Last updated: July 2023
When I sat down to think about this article, my first thought was that I had absolutely no idea what the expected emotions of a cancer diagnosis would be when I was diagnosed. Therefore virtually every emotion I experienced was unexpected!
From shock to despair
The reality is that being diagnosed with cancer, especially incurable cancer in my case, results in a complete array of emotions ranging from utter devastation and horror to anxiety, grief, and despair.
Hearing the words cancer and incurable when a doctor is talking about you is probably the most difficult conversation you’ll ever have, perhaps apart from being told that your child is seriously ill, and my immediate and expected emotion was utter devastation. I spent way too much time over the next 18 months thinking about dying!
Strangely and almost certainly unexpected was the sense of relief felt when a treatment program was agreed to and started. It was never going to cure me, but hopefully it would keep me alive longer than my worst case prognosis of two years.
Sharing the news with my wife
When I was told about my diagnosis, I was 15 minutes away from home and had to drive there, in floods of tears, to tell me wife. My next emotion was most definitely unexpected and born out of a desire to protect my wife. It was also a major mistake!
I thought that the best way to protect her was to push her away, the emotion of desire, desire to protect and care for her, because I could no longer look after her properly. The reality of course was that, after I realized my mistake, the overwhelming emotion was a much deeper and closer love and intimacy. Was that unexpected after 37 years of marriage?
The next emotion really shocked me because of its intensity and the major impact it had on me for three years or so. That was anxiety. In the early days, I was having PSA blood tests every two or three weeks, as my treatment was impacting my liver function. The anxiety while waiting for those results was impalpable. Thankfully I learned techniques to help me cope, and the anxiety abated.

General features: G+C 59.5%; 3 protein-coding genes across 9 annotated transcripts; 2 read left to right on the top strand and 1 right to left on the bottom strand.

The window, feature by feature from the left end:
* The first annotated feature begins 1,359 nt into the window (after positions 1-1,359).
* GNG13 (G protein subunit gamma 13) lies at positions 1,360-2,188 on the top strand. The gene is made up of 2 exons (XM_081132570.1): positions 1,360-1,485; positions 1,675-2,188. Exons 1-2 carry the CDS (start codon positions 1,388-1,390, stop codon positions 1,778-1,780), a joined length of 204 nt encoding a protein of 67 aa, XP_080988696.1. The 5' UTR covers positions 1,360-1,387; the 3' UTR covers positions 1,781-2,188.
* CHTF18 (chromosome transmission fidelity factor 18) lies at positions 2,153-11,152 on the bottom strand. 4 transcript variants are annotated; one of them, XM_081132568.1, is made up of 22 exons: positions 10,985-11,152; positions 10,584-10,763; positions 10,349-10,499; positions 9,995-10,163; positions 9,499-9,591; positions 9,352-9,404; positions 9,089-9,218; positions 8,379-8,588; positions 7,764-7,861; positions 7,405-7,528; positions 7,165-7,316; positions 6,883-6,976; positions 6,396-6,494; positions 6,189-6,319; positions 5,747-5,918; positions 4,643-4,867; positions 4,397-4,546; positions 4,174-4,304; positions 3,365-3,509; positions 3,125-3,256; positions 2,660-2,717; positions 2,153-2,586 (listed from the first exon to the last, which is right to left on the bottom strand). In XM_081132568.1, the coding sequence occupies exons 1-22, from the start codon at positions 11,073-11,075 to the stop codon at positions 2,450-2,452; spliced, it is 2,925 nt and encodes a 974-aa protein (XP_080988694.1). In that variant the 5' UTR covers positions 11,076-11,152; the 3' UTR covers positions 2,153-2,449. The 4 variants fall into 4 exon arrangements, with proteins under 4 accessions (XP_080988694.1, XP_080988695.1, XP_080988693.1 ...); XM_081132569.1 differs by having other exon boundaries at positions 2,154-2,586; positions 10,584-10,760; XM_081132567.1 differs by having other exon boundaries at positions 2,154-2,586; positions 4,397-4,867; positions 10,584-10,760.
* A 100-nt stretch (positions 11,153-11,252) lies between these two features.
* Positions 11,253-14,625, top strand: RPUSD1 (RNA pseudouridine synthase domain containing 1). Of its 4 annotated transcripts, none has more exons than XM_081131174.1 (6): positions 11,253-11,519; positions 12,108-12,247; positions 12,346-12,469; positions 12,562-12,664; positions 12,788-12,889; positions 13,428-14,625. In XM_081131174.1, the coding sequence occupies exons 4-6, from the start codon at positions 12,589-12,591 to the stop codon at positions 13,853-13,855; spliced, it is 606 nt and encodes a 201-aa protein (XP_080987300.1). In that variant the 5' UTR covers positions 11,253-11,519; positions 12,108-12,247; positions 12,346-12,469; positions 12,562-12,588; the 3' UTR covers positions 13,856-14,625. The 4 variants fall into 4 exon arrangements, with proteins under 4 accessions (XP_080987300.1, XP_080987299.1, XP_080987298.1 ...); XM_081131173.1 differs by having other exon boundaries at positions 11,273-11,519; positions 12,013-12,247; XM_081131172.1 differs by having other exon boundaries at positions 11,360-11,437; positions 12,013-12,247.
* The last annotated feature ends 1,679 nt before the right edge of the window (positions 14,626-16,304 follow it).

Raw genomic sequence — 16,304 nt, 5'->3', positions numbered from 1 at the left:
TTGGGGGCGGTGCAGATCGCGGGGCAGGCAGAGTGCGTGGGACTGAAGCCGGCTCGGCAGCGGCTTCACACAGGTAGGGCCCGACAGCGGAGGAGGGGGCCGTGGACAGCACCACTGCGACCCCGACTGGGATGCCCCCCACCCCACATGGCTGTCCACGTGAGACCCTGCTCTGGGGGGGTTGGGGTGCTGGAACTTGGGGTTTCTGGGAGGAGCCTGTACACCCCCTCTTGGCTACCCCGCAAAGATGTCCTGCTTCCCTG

I got things so wrong in the first 18 months after my diagnosis, as I really forgot about the joy of living. Ultimately it led to a very low emotional state and depression, which I now know can be quite common in men living with prostate cancer. I knew I needed to seek help and that it was a sign of strength to do so, and again I learned techniques to help me cope.
A very unexpected emotion: joy and happiness
Some of what I’ve narrated is probably expected, some maybe less so. But I guess the most unexpected emotion was that of joy. Joy of living every day to the fullest and getting the most out of it. I got there after that awful first 18 months. Spending as much time with family, especially my grandchildren and building memories for them, has been very special.
Another unexpected emotion was happiness. How can you be happy living with cancer? Well, it’s a state of mind. Feeling my grandsons lean into me, put their heads on my chest, and tell me that they love me has given me more happiness than I ever felt I would have in my life again. Maybe it just means so much more because of the circumstances.
What surprising emotions did you experience?
Finally I could never have imagined how strong the emotion of relief would be when you heard the words “PSA undetectable!” What a massive part of our lives that is!
In closing, I’d love to know if our readers have experienced any emotions that they hadn’t expected following their cancer diagnosis.
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